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How Beyoncé and Taylor Swift are changing the film industry

In the entertainment world, the boundaries between music and cinema continue to blur as artists tap into new avenues to engage with their audiences. Taylor Swift and Beyoncé, two music industry giants, have recently made headlines not only for their chart-topping albums and sold-out tours but also for their unconventional approach to film distribution. Their respective concert films, “Taylor Swift: The Eras Tour” and Beyoncé’s upcoming “Renaissance Tour” film, have set the stage for a transformative shift in the way movies are distributed and enjoyed. What’s more intriguing is how these ground-breaking deals came to fruition, and it all ties back to a significant change in antitrust law.

Traditionally, major movies found their distribution through well-established studios. However, Taylor Swift chose to take a different route by independently producing her concert film and partnering with AMC Entertainment for distribution. This decision to work with a theatre company rather than a traditional movie studio raised eyebrows, but the results have been nothing short of spectacular. With global ticket presales for “The Eras Tour” surpassing $100 million, it’s evident that this unorthodox approach is paying off.

Under this unique distribution agreement, theatres will retain less than half of the ticket proceeds, with Taylor Swift and AMC expected to share the remainder. In a nod to her birth year and an album title, ticket prices for adults start at $19.89. Beyoncé’s forthcoming concert film is poised to follow a similar distribution model, adding to AMC Entertainment’s growing portfolio of blockbuster music films.


The exceptional aspect of these deals lies in their departure from the traditional Hollywood model. AMC Entertainment, as the distributor, stands to gain significantly from these partnerships, a prospect that may not have materialized without a recent adjustment to antitrust law. Makan Delrahim, the former Chief of the Department of Justice (DOJ) Antitrust Division, played a pivotal role in advocating for this legal shift in 2018. Delrahim shared insights with DealBook about how this change facilitated the movie deals involving pop icons like Taylor Swift and Beyoncé. The key to understanding the significance of this legal change lies in the historical context of the film industry.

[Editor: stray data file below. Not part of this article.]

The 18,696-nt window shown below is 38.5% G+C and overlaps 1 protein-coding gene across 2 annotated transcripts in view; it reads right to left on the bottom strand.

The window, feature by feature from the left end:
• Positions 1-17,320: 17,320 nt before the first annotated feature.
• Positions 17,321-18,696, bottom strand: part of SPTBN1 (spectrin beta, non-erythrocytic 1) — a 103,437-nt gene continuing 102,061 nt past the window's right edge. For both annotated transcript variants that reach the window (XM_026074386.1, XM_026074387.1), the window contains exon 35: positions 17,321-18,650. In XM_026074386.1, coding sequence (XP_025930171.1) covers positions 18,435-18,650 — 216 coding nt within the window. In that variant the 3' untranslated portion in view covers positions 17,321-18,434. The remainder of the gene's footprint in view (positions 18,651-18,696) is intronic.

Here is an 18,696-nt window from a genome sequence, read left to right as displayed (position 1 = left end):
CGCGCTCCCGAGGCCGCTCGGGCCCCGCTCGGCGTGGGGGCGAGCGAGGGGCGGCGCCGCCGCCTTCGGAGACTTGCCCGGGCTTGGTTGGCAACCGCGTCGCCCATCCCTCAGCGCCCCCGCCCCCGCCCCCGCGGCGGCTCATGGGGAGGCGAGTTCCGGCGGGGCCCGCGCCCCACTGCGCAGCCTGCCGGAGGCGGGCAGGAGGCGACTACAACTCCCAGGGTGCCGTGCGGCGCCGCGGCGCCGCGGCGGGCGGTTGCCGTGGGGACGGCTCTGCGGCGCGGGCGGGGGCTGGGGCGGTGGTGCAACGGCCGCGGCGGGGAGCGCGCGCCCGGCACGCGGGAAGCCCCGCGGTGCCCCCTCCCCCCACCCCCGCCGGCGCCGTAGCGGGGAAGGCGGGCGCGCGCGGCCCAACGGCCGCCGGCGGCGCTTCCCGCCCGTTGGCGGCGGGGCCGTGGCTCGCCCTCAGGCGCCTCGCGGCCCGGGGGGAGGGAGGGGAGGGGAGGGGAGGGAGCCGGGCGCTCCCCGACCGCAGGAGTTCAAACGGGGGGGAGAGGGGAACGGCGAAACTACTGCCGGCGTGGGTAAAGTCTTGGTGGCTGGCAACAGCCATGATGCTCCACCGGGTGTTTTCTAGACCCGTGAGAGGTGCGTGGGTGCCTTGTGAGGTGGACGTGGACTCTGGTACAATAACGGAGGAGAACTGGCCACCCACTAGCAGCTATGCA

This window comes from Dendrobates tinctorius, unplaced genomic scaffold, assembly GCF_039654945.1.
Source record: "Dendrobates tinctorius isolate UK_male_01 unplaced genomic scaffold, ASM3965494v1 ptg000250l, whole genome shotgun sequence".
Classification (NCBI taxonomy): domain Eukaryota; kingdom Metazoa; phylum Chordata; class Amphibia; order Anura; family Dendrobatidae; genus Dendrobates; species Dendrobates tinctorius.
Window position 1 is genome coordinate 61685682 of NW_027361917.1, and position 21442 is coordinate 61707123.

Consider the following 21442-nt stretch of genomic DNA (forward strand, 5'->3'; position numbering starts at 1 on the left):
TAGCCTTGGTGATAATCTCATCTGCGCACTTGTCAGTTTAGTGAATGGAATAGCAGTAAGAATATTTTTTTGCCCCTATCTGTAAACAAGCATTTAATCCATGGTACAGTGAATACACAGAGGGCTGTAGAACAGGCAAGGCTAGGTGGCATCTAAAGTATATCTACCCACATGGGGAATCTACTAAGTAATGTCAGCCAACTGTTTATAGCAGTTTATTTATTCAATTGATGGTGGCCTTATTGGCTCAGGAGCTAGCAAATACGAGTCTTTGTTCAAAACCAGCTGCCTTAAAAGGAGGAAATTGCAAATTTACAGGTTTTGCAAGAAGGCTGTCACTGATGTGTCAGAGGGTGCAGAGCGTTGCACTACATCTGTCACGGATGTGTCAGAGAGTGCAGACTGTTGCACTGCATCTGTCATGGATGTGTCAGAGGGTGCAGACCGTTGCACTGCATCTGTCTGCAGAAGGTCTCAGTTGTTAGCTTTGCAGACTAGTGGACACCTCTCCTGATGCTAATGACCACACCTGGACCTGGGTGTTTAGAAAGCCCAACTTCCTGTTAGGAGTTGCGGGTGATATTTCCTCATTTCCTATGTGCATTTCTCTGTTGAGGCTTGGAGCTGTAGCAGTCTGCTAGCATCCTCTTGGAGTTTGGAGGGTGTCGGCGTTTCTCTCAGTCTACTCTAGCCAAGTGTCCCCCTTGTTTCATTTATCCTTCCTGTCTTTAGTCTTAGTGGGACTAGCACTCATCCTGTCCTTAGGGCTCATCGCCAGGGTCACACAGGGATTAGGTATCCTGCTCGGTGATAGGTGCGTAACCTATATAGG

In 1938, the DOJ took legal action against what were known as the Big Five studios – MGM, Paramount, RKO, 20th Century Fox, and Warner Brothers – for monopolizing the movie industry and imposing unfavourable terms on exhibitors. This legal battle resulted in the “Paramount consent decrees” in 1948, which imposed restrictions on the studios’ ownership and control of theatres. Over the years, these decrees became industry standards, ensuring fair practices and preventing anti-competitive behaviour.

Delrahim argued that these decrees, designed in a pre-digital era, were a form of misguided government intervention in the free market that hindered innovation and consumer-friendly business practices. He believed that the emergence of new forms of competition, such as streaming, cable, and television, rendered these decrees outdated. After a period of public comment and deliberation, Delrahim succeeded in convincing a federal judge to dissolve certain parts of the consent decrees, ushering in a new era of innovation in movie deal-making.

The Shift

Swift’s agreement with AMC, which covers all of its theatres, would have been improbable under the old system that required negotiations with individual theatres. With the changes in antitrust law, Swift only needed to negotiate with AMC, streamlining the process and enabling more efficient distribution practices.

Another notable change brought about by the legal shift is the allowance of minimum ticket prices. In the past, studios could not mandate theatres to maintain prices above a particular threshold. As a result, Taylor Swift’s decision to set ticket prices starting at $19.89, in reference to her birth year, would not have been permissible under the previous regulations. Similarly, Beyoncé’s decision to price tickets at a minimum of $22 for her concert film would have been inconceivable under the old regime.

While these developments have certainly opened doors for artists like Taylor Swift and Beyoncé, not everyone is a fan of the new norms for movie deals. Critics argue that the dissolution of the consent decrees has created a fairer playing field for major studios competing with streaming platforms, but independent producers may struggle to secure theater placements for their films. Some have suggested that a more effective approach would have been to update regulations that apply broadly to all industry players, including streaming services, rather than abolishing established norms.